Well, actually, it’s aluminium foil. My search for time-saving tips from friends continues, and the latest suggestion comes from Bev, and revolves around lining things to avoid having to clean them. Good one.
|Nothing beats flowery drawers…
She puts a clean, neat bit of foil at the base of her oven to catch stuff, but that’s not where her lining habit ends. She uses wallpaper offcuts to line kitchen drawers and shelves, enjoys the effect and then recycles and replaces as necessary. No wiping and arduous grime removal required. And it goes underneath shoes by the door, too. This led me to Google wallpaper offcuts, and discover Farrow and Ball’s tips
for getting really involved with the stuff. I’m not sure I’ll get as far as the wallpaper headboard, but you never know…
OK. This one’s just as fast as Salmon Reykjavik, though less partyish – more your quick lunch/supper affair. It started out as a student dish, the only ingredients being pasta, ketchup and soy sauce. Thankfully, it’s come on a bit since then, though as a result, the washing-up’s more onerous…
Cooking/preparation time – 15 minutes
1 x 200g tin of tuna, drained (for vegetarian version replace with extra cheese or chopped Quorn chicken or ham slices)
3 tablespoonsful of frozen green beans or peas
2 tablespoonsful of frozen sweetcorn
250g cherry tomatoes, halved
A handful of green olives, sliced
1 tablespoonful of pesto
100g diced cheddar cheese (low-fat version works fine), mozzarella (low-fat or standard) also works well
- Boil a kettleful of water and pour into a saucepan
- Bring back to the boil over a medium heat
- Add the pasta to the boiling water
- Whilst the pasta is cooking, open the tuna can, and chop the tomatoes, olives and cheese
- Around five minutes in, add the frozen vegetables and bring back to the boil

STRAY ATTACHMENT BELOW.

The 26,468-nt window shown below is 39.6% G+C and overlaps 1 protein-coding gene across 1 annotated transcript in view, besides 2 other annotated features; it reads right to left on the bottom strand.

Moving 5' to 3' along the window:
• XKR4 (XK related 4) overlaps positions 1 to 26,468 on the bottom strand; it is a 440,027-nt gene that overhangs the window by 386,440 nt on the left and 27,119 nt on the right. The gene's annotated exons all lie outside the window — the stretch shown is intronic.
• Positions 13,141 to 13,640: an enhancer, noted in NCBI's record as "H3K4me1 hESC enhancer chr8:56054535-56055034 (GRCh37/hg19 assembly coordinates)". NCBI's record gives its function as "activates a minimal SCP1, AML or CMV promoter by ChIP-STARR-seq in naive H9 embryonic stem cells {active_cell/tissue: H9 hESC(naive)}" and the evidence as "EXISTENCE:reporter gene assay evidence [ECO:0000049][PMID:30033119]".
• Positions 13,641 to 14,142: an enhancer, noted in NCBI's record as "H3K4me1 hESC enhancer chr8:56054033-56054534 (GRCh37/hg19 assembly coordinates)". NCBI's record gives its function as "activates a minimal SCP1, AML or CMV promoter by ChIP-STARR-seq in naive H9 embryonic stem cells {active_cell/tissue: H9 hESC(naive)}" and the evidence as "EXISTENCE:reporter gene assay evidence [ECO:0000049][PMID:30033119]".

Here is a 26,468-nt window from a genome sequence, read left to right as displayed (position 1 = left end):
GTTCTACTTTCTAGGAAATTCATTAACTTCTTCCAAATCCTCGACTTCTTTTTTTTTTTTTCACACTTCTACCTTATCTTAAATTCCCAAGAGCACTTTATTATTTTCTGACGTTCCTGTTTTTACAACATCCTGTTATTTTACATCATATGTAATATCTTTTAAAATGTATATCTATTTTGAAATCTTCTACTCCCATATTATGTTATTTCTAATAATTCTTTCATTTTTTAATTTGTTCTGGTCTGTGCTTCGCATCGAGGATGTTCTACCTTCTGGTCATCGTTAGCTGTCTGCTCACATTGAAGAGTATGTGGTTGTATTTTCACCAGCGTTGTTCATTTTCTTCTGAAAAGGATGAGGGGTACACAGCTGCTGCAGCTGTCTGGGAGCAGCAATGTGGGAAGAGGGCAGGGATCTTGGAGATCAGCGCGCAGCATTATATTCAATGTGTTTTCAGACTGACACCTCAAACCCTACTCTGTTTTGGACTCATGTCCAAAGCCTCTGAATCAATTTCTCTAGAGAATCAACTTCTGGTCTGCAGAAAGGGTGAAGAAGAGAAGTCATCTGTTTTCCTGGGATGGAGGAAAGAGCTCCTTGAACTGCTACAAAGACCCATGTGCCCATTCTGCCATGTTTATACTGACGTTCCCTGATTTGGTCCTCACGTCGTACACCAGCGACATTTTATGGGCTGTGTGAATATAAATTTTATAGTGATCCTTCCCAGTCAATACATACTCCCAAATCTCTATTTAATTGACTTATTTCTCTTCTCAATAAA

- Once the pasta is cooked, according to taste/packet time, drain it and the vegetables, and return the pan to sit over a low heat
- Stirring constantly, add the pesto, tuna, tomatoes, olives and cheese, allowing the extra ingredients to warm through and the cheese to melt
Serve with green salad
I blogged previously about the need to unwind after work, ready to enjoy family and writing time. I realise trouble switching off is rivalled by cooking and cleaning when it comes to keeping one from what’s most important. (Anyone who knows me will be reading this post through narrowed eyes now, knowing that I’ve already given up on the cleaning…)
Anyway, with this in mind, I’ve decided to track down some time-saving tips from family and friends. I’m kicking off with a super-fast supper recipe, courtesy of Charlie. It’s party-ish enough to work for visitors, as well as family.
3 cloves of garlic
Olive oil, or whatever sort you have
2 good-sized salmon fillets or, for special occasions, 180g smoked salmon (amount can be varied according to taste/what’s available)
500g cherry tomatoes
2 dessertspoonsful of pesto
White wine – a glassful or so
450g spaghetti (if you’re hogs like we are…)
Parmesan/Grana Padano, and some rocket, to garnish.
(The method below was using a gas hob; for electric the timings might need to be varied)
- Put a kettleful of water on to boil.
- Chop onions into small pieces and crush garlic (or use the Very Lazy variety). Chop the salmon into smallish cubes – square inches if using smoked, slightly smaller if using standard. Cut cherry tomatoes in half if they’re large.
- Put the spaghetti on to cook, with a dash of olive oil in the water, then fry the onion and garlic in more of the oil. Shortly after this add the salmon, unless you’re using smoked.
- When there are around six minutes left on the pasta clock, add the cherry tomatoes and fry.
- When there are a couple of minutes left on the pasta, add the wine and pesto and simmer.
- If you’re using smoked salmon, add this with only a minute to go.
- Drain the spaghetti and dish onto plates. Divide the sauce between these and serve on top of the pasta. Garnish with Parmesan or Grana Padano, and rocket on the side.
*Probably salmon. The labelling was in Icelandic, so it’s hard to be certain. We have been using salmon ever since…